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Gone Too Far

by on 29 March 2023

Relay Race

Gone Too Far

by Bola Agbaje

National Youth Theatre Rep Company at the Theatre Royal Stratford East, until 1st April

Review by Eleanor Lewis

An errand to the corner shop to buy milk and a scrambled journey through the rest of that day’s events on a housing estate in Peckham don’t immediately scream Entertaining Plot Line with Wide Ranging Cultural Education and Lots of Comedy, but that is the basis of Bola Agbaje’s excellent play Gone Too Far, and it works a treat. 

Two brothers are dispatched by their irritated mother (Jessica Enemokwu) to fetch milk and while on this mission they encounter a kaleidoscope of racism, confusion, resentment and rage amounting to a general struggle for identity and validation everywhere they look.  Issues pop up at every turn: social media’s current fave, the white, middle-aged ‘Karen’ appears, wearing her assumptions on her sleeve; the Police make recognisable fools of themselves; the local gang leader occupies a fatherly role, giving thoughtful lessons in respecting each other, but sells drugs to anyone who’ll buy, including the pitifully vulnerable. 

As such, there is worthy material for dramatic consideration but this is so much more entertaining than that.  The brothers Yemi and Ikudayisi are expertly played, respectively by Jerome Scott and Dalumuzi Moyo.  So authentic are they that you can feel the effect of their backstory on them. Yemi was born and brought up in London, he’s the younger brother.  Ikudayisi, raised in Nigeria, has just returned home to Peckham so these two have cultural identity issues alongside the everyday older-younger sibling stuff.   The development of their relationship over the course of their big day perhaps represents the eventual coming together of all of the people at odds that they meet, or it may just represent their coming to terms with each other, but it works either way.

Unavoidable (in a good way) is the character Armani, a familiar mess of personal insecurities masked by a cast iron carapace of Princess With Attitude.  Armani is mixed-race but is allowing no discussion at all, ever, from anyone, about her place in the scheme of things and her Jamaican heritage, that is until she’s presented with a set of harsh home truths by her friend Paris.  Both women are strikingly well played by Keziah Campbell-Golding who has without doubt the showier role as Armani but plays it with bucketloads of aplomb, and Hannah Zoé Ankrah as Paris, a perfect foil to her fragile yet aggressive friend.  Tuesday night’s audience was almost participating in the encounters between these two, gasps and groans at every utterance evincing a fully committed viewing public.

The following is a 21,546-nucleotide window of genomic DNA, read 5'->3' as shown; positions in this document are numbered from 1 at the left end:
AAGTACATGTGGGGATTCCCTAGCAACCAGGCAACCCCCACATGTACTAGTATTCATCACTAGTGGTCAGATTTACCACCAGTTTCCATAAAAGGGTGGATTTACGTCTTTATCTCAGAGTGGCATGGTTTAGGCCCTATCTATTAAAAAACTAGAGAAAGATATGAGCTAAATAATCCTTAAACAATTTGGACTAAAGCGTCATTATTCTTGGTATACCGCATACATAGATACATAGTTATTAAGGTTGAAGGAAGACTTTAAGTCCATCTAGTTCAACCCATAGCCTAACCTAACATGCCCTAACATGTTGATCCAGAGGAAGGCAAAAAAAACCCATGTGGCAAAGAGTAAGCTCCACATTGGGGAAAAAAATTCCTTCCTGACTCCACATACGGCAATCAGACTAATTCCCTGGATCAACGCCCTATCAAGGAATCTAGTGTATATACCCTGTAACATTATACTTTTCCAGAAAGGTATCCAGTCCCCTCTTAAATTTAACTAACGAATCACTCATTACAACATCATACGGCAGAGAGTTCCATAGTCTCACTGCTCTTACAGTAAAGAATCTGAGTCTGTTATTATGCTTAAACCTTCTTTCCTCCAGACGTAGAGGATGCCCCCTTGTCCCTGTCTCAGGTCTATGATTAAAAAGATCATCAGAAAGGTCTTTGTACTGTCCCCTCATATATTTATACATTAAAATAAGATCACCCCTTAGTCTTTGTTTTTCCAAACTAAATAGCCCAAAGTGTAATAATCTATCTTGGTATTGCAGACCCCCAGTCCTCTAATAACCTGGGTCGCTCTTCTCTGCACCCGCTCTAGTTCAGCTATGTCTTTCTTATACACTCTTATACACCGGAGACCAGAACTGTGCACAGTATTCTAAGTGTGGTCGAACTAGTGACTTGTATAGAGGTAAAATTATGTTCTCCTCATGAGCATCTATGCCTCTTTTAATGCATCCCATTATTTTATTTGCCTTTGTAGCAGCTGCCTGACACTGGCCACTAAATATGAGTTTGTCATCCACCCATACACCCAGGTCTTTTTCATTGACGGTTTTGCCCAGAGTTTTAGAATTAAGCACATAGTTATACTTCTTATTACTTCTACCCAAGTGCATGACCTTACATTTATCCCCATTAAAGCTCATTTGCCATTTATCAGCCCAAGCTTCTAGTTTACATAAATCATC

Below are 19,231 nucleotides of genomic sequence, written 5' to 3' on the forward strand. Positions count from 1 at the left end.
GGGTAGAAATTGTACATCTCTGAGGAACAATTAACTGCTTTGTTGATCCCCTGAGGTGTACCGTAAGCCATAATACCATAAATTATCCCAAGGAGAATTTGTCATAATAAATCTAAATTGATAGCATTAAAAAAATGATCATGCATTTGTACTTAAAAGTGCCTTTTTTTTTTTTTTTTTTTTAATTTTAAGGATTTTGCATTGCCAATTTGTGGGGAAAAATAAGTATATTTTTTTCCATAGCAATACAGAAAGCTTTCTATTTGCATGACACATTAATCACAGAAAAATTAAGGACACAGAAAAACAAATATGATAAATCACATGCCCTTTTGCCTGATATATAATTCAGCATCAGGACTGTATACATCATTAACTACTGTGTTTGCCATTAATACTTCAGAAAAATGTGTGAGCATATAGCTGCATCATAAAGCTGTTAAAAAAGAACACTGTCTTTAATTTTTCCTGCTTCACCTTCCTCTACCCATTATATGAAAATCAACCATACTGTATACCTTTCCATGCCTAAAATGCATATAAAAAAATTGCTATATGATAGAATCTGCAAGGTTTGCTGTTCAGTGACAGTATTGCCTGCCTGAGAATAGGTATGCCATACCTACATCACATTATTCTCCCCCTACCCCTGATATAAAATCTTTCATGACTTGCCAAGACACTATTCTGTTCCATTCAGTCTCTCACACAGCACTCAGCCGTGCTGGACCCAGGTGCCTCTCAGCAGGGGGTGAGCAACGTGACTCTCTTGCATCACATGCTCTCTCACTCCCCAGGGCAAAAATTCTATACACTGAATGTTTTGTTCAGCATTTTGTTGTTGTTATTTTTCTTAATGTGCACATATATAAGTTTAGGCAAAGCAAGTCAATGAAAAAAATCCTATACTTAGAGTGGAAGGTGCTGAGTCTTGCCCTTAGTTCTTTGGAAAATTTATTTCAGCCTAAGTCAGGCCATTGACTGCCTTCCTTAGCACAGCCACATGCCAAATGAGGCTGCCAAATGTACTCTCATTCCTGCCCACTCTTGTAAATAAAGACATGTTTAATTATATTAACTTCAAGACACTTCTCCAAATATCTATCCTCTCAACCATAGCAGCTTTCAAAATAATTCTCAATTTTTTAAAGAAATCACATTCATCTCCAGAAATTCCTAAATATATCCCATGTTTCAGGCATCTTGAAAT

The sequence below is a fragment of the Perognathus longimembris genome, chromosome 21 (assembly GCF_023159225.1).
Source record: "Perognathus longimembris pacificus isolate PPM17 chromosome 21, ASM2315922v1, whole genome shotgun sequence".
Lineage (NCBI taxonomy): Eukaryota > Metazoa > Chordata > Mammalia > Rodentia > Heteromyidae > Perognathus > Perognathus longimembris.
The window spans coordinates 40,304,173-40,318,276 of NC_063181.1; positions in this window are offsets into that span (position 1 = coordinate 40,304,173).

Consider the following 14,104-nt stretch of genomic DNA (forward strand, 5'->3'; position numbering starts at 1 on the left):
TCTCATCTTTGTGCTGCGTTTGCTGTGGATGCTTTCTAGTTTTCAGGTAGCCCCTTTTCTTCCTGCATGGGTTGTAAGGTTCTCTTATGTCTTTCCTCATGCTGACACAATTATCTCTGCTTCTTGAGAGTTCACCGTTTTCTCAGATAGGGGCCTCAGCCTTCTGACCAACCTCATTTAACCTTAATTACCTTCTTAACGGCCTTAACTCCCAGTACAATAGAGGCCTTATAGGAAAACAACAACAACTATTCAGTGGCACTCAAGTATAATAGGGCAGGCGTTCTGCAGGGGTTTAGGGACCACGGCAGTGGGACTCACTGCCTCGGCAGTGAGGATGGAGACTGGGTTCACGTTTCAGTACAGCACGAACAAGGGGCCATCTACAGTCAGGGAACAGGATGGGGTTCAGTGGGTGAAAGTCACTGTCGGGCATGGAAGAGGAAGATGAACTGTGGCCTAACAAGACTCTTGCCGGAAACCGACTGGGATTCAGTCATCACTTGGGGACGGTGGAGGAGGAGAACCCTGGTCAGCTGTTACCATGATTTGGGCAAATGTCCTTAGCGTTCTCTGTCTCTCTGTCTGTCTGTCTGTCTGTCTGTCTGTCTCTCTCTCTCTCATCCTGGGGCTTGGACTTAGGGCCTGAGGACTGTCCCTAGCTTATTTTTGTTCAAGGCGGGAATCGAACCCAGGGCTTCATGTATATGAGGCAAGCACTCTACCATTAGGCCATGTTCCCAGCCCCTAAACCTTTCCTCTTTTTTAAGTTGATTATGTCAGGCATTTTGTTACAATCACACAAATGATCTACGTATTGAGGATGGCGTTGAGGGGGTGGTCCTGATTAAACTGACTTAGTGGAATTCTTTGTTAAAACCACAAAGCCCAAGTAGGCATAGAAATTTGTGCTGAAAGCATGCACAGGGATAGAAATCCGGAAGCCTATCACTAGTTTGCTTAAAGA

The rest of the equally skilled cast, played a variety of roles.  An elegant drag queen (Tomás Azocar-Nevin) flaunted himself at the audience in a ‘you think I care what you think?’ way.  A busker (Jack D’Arcy) entertained the audience during the interval and led them naturally into the second act.  This is not intense theatre or a close examination of multicultural issues, it is a short tour and it communicates, which is its strength. 

Constant movement on Madeleine Boyd’s building site set together with Adam King’s atmospheric lighting and steam, gave London’s ‘melting pot’ identity a presence as a work in progress but with the promise of something beautiful as the final product with balletic scene changes effected by people gracefully choreographed and wearing hi-vis and helmets. 

The whole thing rattled along at a great pace but never too fast for clarity under Monique Tuoko’s seamless direction.

The final scene with its cute visual touch (no spoilers here) is not so much a love letter to London, as a ‘well, we have issues but on balance I’ll stick with you’ kind of a note.  Pure Peckham, pure London, warts and all.  This is one of the most engaging, witty and above all, positive, works I have seen for some time.  It’s guaranteed entertainment which is great news for GCSE students as it is now a set text.  Highly recommended.

Eleanor Lewis, March 2023

Photography by Isha Shah

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